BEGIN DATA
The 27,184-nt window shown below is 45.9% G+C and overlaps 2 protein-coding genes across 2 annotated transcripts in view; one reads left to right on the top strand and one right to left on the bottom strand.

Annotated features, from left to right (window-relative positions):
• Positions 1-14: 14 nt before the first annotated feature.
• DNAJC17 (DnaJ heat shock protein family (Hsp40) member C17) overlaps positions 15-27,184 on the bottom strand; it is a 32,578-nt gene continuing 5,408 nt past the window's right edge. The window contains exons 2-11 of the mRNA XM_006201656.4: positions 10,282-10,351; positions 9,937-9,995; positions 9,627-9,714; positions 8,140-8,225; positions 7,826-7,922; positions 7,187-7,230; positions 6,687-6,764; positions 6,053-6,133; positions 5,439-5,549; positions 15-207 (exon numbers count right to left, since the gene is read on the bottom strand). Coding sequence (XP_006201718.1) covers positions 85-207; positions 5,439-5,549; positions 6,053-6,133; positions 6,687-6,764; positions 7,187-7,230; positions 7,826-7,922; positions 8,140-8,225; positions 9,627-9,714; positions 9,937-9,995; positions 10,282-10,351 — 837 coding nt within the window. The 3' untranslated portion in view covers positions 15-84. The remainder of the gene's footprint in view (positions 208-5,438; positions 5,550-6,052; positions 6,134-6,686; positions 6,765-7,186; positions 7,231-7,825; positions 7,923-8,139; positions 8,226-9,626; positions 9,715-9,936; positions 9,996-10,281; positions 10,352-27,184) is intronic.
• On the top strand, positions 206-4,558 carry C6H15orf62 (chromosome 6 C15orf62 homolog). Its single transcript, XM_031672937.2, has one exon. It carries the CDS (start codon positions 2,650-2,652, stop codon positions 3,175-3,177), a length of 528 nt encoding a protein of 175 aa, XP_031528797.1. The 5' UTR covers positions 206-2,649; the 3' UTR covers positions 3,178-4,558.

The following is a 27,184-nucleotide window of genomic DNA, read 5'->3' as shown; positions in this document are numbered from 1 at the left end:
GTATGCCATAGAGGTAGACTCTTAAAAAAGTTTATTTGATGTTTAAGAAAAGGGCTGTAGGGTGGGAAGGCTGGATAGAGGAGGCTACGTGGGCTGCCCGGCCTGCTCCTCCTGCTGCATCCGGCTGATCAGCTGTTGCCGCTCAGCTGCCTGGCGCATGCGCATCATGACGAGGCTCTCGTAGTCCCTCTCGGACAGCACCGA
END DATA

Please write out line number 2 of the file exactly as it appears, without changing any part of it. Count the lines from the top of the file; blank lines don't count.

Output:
Annotated features, from left to right (window-relative positions):